|Index||3 reviews in total|
*** This review may contain spoilers ***
Does contain spoilers.
PIONEERS OF TELEVISION Season 3 edition "TV's Super Heroes" was not simply lacking, it was inaccurate.
It assumed that only live action TV counts, not TV cartoons. Well, OK, opinions can vary on this. If you are looking for super heroes, you are doing it blind if you limit yourself this way.
It assumed that a TV super hero must be born from a comic book, or be a spoof of one. Simply wrong. So profoundly wrong, words escape me.
Historic facts, wrong again. Let's take a look.
Before the first WONDER WOMAN aired, held up by PIONEERS OF TELEVISION as the first US TV series with a female super hero lead, the US TV series ISIS started its run with the 100% luscious, sexy & oogle-worthy JoAnna Cameron who single-"hand"-edly changed millions of innocent boy brains into less-than-innocent man brains. A real life TV goddess.
Also, when Wonder Girl joined Wonder Woman it was not the first female-female super hero double-team on American TV. ELECTRA WOMAN AND DYNA GIRL predates Wonder Woman and Wonder Girl.
In TV history, there have been space alien super heroes not born from comic books. Mr. Spock had the strength of 10 men in TOS. The strength of 10 men is one well established threshold of super hero strength.
In TV history, the most realistic TV super hero ever -- so ground-breaking and so popular that the characters Oscar Goldman and Rudy Wells were seen on two different TV networks at the same time (golly gee, talk about historic) -- was the title character of THE SIX MILLION DOLLAR MAN. All completely unknown to the producers of the PIONEERS OF TELEVISION.
This episode is so poor and inaccurate that PBS should remove it from rotation.
This comment refers specifically to the "Late Night" segment of the
The narration contains several glaring moments of very bad writing and is overly "Burnsian" in its slow, serious delivery. The omission of David Letterman among the interviewees leaves one wondering whether he refused or someone had an ax to grind. The parade of past guests as interviewees also suffers from missing figures, particularly those who were regulars on Carson's show.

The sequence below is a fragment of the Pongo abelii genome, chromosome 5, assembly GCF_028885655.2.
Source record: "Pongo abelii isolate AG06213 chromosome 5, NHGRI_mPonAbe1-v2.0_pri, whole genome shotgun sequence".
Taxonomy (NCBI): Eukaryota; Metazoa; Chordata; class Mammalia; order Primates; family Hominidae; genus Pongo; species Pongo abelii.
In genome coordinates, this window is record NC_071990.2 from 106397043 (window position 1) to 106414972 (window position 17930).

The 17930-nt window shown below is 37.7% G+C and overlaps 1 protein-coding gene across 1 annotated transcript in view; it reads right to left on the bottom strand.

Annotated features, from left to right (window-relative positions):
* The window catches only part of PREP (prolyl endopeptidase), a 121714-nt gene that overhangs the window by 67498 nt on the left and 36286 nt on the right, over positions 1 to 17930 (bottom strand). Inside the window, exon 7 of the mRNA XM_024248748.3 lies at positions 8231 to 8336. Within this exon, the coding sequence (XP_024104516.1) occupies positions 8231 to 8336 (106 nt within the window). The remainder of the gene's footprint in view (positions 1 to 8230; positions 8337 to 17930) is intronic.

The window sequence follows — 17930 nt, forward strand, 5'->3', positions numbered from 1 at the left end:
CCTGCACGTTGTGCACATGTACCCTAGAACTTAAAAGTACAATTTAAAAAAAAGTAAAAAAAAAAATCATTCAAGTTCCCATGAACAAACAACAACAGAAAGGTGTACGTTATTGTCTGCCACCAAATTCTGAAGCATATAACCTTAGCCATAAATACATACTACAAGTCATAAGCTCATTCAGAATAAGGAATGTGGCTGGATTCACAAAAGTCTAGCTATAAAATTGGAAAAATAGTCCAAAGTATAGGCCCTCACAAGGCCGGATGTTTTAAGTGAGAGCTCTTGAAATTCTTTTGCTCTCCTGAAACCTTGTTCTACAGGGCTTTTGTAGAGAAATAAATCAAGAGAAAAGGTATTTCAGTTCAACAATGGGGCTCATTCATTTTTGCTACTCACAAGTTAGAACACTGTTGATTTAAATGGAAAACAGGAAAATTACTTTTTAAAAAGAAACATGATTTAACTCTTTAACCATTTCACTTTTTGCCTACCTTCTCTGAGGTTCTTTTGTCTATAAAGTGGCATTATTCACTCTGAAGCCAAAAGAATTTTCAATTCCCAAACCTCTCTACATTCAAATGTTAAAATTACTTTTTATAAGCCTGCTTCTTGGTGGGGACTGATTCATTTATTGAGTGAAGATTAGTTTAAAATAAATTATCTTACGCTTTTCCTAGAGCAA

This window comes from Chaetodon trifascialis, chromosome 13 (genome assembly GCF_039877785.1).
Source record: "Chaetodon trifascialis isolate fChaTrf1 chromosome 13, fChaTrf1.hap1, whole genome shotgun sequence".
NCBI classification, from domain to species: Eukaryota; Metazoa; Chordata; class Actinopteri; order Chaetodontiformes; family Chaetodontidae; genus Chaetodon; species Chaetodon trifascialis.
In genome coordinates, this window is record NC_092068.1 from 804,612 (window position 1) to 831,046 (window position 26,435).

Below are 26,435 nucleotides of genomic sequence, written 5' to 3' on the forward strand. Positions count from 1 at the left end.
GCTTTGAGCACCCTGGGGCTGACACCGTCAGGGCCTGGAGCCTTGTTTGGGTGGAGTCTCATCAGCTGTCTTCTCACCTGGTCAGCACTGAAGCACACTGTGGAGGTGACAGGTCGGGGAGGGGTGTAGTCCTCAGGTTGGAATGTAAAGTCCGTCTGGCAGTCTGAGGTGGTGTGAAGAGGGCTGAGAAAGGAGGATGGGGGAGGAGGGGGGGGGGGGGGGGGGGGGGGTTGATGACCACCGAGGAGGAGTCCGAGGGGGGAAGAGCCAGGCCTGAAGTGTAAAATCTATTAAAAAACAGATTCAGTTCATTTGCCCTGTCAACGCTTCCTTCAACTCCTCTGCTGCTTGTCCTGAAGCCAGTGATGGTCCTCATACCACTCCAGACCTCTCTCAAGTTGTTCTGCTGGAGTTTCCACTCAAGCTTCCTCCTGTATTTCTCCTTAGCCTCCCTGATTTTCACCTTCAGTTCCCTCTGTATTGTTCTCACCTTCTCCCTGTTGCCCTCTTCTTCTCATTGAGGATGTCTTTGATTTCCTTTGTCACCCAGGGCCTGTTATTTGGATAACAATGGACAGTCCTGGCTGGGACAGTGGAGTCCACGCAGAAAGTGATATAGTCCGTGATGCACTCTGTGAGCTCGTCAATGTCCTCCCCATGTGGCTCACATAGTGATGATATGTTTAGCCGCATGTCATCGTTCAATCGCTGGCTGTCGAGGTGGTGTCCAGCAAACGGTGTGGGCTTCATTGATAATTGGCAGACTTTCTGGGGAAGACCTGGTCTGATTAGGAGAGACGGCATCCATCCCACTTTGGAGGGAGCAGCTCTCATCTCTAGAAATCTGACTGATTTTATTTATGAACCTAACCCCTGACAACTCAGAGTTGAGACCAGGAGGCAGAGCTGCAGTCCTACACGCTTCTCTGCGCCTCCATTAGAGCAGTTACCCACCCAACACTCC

The show also fails to give the viewer much insight into the off camera personalities of its subjects. We learn (?) that Carson was a shy, private person and that if you didn't hear from him you were doing a good job and that if you did hear from him it was likely to be unvarnished opinion. At this late date can we not get deeper?
Overall, a disappointment; it should have been better.
I watched this show with great interest... having grown up in
Philadelphia where we enjoyed local shows on three network affiliates
and three independent UHF stations (plus PBS affiliates in Philly and
South Jersey). Imagine my surprise to find Philadelphia completely
ignored in this episode of the miniseries.
From New York to Los Angeles... Miami to Chicago to Green Bay... even Phoenix Arizona. But why oh why did they completely skip the home of such local television programs such as:
Gene London, Sally Starr, Lorenzo the Clown, Pixanne, Sergeant Sacto, Wee Willy Weber, Captain Noah, Chief Halftown, and the Uncle Floyd Show starring Floyd Vivino and his brother, band leader for the Conan Show.
Of course, there are many others... plus the nationally syndicated programs (such as Soupy Sales and Romper Room) and programming imported from Japan, poorly dubbed into English.
I would like to know why, of all the cities in America, this show completely dissed Philadelphia.
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